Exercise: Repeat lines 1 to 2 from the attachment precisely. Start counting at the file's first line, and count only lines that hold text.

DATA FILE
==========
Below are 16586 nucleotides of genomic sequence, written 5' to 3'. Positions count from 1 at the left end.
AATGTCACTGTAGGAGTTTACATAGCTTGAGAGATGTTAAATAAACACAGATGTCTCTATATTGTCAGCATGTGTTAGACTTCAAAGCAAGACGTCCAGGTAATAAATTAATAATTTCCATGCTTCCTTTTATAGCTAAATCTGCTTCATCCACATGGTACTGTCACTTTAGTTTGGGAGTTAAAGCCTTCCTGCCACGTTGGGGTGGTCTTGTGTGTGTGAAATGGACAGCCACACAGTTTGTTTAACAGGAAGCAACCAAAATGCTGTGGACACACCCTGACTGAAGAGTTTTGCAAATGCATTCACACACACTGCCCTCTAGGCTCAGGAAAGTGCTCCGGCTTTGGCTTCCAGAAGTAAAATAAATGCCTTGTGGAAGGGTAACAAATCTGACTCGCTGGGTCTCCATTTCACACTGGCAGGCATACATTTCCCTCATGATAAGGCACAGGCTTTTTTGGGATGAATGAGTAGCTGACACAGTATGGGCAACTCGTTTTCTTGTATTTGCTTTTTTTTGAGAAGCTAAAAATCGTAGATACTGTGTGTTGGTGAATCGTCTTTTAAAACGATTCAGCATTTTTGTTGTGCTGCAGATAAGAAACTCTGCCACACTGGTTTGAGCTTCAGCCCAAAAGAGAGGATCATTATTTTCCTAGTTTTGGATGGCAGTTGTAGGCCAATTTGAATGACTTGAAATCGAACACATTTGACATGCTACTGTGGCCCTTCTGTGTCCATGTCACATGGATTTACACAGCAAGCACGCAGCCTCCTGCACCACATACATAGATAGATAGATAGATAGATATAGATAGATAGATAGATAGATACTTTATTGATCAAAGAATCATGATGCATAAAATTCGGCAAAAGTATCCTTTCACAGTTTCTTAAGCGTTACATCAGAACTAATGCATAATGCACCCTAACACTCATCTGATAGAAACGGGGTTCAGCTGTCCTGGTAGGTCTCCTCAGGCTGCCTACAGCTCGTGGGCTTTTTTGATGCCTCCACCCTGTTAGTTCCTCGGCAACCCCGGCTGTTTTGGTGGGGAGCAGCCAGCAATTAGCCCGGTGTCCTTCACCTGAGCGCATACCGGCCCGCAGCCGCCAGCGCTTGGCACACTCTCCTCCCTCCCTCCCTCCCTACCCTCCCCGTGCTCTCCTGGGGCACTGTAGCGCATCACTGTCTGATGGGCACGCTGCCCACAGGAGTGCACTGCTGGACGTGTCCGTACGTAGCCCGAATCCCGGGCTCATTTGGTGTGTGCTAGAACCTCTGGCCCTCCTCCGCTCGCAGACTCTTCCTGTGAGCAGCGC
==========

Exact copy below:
Below are 16586 nucleotides of genomic sequence, written 5' to 3'. Positions count from 1 at the left end.
AATGTCACTGTAGGAGTTTACATAGCTTGAGAGATGTTAAATAAACACAGATGTCTCTATATTGTCAGCATGTGTTAGACTTCAAAGCAAGACGTCCAGGTAATAAATTAATAATTTCCATGCTTCCTTTTATAGCTAAATCTGCTTCATCCACATGGTACTGTCACTTTAGTTTGGGAGTTAAAGCCTTCCTGCCACGTTGGGGTGGTCTTGTGTGTGTGAAATGGACAGCCACACAGTTTGTTTAACAGGAAGCAACCAAAATGCTGTGGACACACCCTGACTGAAGAGTTTTGCAAATGCATTCACACACACTGCCCTCTAGGCTCAGGAAAGTGCTCCGGCTTTGGCTTCCAGAAGTAAAATAAATGCCTTGTGGAAGGGTAACAAATCTGACTCGCTGGGTCTCCATTTCACACTGGCAGGCATACATTTCCCTCATGATAAGGCACAGGCTTTTTTGGGATGAATGAGTAGCTGACACAGTATGGGCAACTCGTTTTCTTGTATTTGCTTTTTTTTGAGAAGCTAAAAATCGTAGATACTGTGTGTTGGTGAATCGTCTTTTAAAACGATTCAGCATTTTTGTTGTGCTGCAGATAAGAAACTCTGCCACACTGGTTTGAGCTTCAGCCCAAAAGAGAGGATCATTATTTTCCTAGTTTTGGATGGCAGTTGTAGGCCAATTTGAATGACTTGAAATCGAACACATTTGACATGCTACTGTGGCCCTTCTGTGTCCATGTCACATGGATTTACACAGCAAGCACGCAGCCTCCTGCACCACATACATAGATAGATAGATAGATAGATATAGATAGATAGATAGATAGATACTTTATTGATCAAAGAATCATGATGCATAAAATTCGGCAAAAGTATCCTTTCACAGTTTCTTAAGCGTTACATCAGAACTAATGCATAATGCACCCTAACACTCATCTGATAGAAACGGGGTTCAGCTGTCCTGGTAGGTCTCCTCAGGCTGCCTACAGCTCGTGGGCTTTTTTGATGCCTCCACCCTGTTAGTTCCTCGGCAACCCCGGCTGTTTTGGTGGGGAGCAGCCAGCAATTAGCCCGGTGTCCTTCACCTGAGCGCATACCGGCCCGCAGCCGCCAGCGCTTGGCACACTCTCCTCCCTCCCTCCCTCCCTACCCTCCCCGTGCTCTCCTGGGGCACTGTAGCGCATCACTGTCTGATGGGCACGCTGCCCACAGGAGTGCACTGCTGGACGTGTCCGTACGTAGCCCGAATCCCGGGCTCATTTGGTGTGTGCTAGAACCTCTGGCCCTCCTCCGCTCGCAGACTCTTCCTGTGAGCAGCGC